Roses have their best chance of success when planted in the fall, several weeks before the first frost, or the spring, after the last frost. Container roses should be planted late in the summer. Bareroot roses are usually shipped in the spring, allowing you to plant them while they're still dormant. That way, they'll begin to settle into their new place, and build out some roots, before growing a great deal of foliage. Bareroot roses should be planted as soon as possible. If you are unable to plant your bareroot roses within a few days of receiving them, heel them in where you want to plant them. Dig a trench deep and wide enough to hold the roots and about two-thirds of the top of your roses, place the roses in the trench and cover with soil until you are able to plant properly.
In order to plant roses, you'll need three things: a good location, a lot of digging and appropriate amendments. Roses like at least six hours of sun each day, preferably morning sun. Roses thrive in morning sun because they dry faster from morning dew (wet roses can lead to disease) and don't like to be burnt by the afternoon sun. So, your planting location should ideally accommodate your roses' need for light, and fit their potential expanse. Because roses are susceptible to diseases caused by damp conditions, they need plenty of space for airflow between them. If you live in a very cold climate, you may want to help your plants stay warm in the winter by planting them near the foundation of a house or other building.
Test your soil to ensure that it's at the optimum pH level, which falls into the 6.5 to 7.0 range. The soil should be just slightly acidic, soil that is too-acidic or too-alkaline will stunt your roses' growth. If your soil is too acidic, you can add garden lime; if it's too alkaline, pick up a sulphur or aluminum sulfate mix to acidify the soil. You can also dig out the soil and fully replace it with a well-draining, well-suited compost material like loam. Remember also - roses don't like soggy, wet roots.
Roses may be shipped bareroot or in pots. Either way, you'll want to dig a hole that is slightly wider but about the depth of the plant's roots or root ball - and, most roses develop good-sized roots even before shipping. If you have a bareroot rose, using a sharp, clean blade prune the canes to 4-6" long and clip away any broken roots, soaking the roots for about twelve hours before planting. If the rose is potted, you need only remove it from the pot and loosen the roots! Before planting, make a mound of soil in the center of the hole. Then, spread the roots of the rose down the sides of the mound, placing the plant on it. Setting the rose plant on a mound encourages the roots to grow straight down.
Roses may bloom in spring, winter, or fall, depending upon their type and your gardening zone. A rose's ability to bloom throughout the entire growing season is part of what makes them such appealing garden plants. Some varieties of roses even bloom in the winter!
Think about what kind of flowering pattern you want as you select your roses. "Old roses" and some heirloom varieties bloom only once in the spring and once in the fall. However, most rose bushes bloom from early summer all the way through fall. Most varieties of shrub roses, hybrid tea roses, floribundas, grandifloras, and miniature roses are remontant, or "ever-blooming." Knock Out and Floribunda roses bloom from May straight into the frosty months!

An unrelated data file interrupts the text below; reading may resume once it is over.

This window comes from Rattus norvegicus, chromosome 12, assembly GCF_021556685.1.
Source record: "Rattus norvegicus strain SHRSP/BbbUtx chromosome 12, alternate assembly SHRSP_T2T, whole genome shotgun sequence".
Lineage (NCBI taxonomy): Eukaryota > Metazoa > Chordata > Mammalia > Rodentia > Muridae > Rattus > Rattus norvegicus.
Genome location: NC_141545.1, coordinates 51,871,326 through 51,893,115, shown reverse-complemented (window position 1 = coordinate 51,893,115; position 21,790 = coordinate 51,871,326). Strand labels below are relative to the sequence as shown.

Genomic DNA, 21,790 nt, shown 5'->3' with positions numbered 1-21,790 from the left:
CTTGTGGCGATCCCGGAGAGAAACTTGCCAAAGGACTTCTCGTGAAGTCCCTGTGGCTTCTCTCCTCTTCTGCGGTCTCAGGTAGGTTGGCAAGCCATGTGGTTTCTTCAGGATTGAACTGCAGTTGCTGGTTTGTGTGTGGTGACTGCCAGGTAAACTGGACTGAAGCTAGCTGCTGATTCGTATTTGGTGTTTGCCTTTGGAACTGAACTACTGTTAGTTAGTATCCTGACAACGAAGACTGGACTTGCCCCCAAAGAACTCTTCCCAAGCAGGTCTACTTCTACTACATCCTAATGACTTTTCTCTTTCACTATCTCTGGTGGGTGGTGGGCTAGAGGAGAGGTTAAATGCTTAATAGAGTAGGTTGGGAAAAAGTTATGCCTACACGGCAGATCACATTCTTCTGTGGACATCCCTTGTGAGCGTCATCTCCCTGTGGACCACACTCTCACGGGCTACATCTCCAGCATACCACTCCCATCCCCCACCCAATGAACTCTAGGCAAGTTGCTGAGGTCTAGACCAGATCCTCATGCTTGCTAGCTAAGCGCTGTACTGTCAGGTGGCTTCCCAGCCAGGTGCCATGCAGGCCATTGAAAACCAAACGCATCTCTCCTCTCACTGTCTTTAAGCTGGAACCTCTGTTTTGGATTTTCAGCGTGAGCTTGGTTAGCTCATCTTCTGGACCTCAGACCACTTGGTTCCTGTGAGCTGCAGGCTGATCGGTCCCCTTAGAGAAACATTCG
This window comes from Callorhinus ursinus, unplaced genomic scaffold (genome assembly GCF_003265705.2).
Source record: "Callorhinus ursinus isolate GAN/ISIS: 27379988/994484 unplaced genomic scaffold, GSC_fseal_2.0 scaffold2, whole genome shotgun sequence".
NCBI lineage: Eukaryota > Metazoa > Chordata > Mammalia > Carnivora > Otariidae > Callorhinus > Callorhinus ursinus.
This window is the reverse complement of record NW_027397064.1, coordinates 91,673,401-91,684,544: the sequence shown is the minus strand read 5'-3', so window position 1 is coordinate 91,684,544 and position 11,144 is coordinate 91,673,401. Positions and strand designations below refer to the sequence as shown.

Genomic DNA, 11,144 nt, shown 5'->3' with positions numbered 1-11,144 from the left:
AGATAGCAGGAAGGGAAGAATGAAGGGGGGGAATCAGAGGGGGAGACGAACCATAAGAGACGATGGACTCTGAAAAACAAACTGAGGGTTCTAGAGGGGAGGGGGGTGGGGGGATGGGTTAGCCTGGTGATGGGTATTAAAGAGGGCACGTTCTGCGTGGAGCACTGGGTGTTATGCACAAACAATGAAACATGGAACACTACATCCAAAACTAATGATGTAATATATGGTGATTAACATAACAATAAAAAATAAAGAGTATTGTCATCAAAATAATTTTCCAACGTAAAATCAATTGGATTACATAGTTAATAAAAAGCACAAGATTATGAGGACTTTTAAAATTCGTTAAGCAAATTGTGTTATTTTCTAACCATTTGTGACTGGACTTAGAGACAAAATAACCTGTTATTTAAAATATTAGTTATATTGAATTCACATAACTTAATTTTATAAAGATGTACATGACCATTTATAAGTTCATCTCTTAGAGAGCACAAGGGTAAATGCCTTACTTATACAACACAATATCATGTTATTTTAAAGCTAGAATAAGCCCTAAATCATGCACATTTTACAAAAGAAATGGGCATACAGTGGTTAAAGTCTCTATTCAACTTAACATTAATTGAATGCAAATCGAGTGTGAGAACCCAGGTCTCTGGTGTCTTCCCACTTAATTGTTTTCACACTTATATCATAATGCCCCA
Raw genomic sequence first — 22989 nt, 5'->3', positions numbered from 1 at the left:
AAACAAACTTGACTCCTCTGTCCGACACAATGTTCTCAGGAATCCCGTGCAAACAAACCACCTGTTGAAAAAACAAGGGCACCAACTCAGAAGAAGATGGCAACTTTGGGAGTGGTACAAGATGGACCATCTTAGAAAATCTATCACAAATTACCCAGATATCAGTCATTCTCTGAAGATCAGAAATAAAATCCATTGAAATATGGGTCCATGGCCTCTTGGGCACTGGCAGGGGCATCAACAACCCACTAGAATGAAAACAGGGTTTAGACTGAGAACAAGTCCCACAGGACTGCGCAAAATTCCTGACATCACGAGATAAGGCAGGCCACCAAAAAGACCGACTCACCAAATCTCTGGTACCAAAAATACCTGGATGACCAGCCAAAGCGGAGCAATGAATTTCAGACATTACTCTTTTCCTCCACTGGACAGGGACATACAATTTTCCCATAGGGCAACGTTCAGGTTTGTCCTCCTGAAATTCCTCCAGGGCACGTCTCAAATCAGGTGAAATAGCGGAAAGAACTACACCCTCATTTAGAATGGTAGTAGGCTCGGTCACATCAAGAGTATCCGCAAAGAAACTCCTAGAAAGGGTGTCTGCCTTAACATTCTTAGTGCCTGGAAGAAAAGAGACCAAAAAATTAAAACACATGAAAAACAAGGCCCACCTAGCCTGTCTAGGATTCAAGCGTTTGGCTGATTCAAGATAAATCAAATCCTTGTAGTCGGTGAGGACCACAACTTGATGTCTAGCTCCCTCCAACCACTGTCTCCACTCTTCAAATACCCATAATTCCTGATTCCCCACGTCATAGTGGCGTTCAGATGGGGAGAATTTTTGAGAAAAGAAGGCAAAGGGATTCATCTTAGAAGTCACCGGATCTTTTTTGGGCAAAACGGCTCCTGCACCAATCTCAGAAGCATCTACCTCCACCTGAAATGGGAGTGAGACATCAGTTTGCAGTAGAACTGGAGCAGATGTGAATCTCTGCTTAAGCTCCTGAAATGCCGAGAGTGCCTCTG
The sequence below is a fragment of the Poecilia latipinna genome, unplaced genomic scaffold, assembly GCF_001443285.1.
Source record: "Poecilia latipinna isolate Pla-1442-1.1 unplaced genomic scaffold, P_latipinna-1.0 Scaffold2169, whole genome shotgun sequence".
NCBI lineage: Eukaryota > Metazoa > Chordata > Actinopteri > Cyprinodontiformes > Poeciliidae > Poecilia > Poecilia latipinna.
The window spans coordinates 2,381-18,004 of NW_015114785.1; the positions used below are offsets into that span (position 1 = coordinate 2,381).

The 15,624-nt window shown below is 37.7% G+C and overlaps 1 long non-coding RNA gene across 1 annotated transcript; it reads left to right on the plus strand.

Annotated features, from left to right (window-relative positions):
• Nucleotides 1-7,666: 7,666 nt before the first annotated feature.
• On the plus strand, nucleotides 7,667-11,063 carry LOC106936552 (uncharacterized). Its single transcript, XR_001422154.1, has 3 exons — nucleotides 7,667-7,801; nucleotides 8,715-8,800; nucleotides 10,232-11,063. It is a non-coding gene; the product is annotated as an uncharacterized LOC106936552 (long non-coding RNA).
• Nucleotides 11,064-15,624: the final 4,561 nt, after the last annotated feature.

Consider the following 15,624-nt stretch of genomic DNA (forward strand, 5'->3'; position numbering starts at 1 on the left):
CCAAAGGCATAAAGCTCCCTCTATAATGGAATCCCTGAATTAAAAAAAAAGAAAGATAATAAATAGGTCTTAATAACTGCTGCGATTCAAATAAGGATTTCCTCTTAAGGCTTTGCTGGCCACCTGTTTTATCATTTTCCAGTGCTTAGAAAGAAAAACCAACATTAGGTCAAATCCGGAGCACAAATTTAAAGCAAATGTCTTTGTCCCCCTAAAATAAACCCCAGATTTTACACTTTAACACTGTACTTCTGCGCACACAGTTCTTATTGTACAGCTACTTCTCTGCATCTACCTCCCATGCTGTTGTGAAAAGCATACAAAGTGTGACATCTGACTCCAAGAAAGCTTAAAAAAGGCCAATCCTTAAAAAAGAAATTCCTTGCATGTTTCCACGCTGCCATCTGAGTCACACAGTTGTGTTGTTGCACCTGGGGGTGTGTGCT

Roses are known to require pruning, but many gardeners find themselves wondering: what's the best time to prune roses? You'll need to consider your type of rose, as well as your USDA hardiness zone. Most roses should be pruned in the spring, after the plant has leafed out slightly, but before the blooms start to show. It's important to prune before the buds break open and the plant is in full blooming stage! In most growing zones, Floribunda and hybrid tea roses should be pruned in February or March.
Some rose types can also be pruned in the fall, before going dormant for the year. However, lots of shrub and species roses are known for their rosehips, which add color to the winter landscape. Make sure to leave those beautiful orange orbs up through the winter!
Take a step back and determine where you want to prune. Be sure to prune dead wood from your roses: the woody remains of stalks that have flowered, but won't be flowering again. Look for dead branches and woody remains that just aren't coming back. You should also trim off spindly shoots that are growing outside of the desired shape for your rose plant. And, you should remove cross-grown branches: branches that chafe against other canes.
Use long-handled shears to get enough leverage to trim your rose bush (you can use a small hand-saw for really tough canes), and don't forget to grab your gardening gloves. Begin pruning from the ground up, starting with dead canes and criss crossed branches.
Next, remove any fresh growth that looks unhealthy or is growing outside of the shape you want for your plant. When cutting fresh growth, cut at a 45 degree angle. Make sure you're cutting down to live wood, and that your cuts expose white, live growth. You should also remove "suckers" — low, thin branches that "suck" energy from the plant.
Even though pruning takes practice, you'll get the hang of it! And, roses are very forgiving plants. Even if your pruning isn't picture-perfect, you'll still be rewarded with bright and beautiful flowers!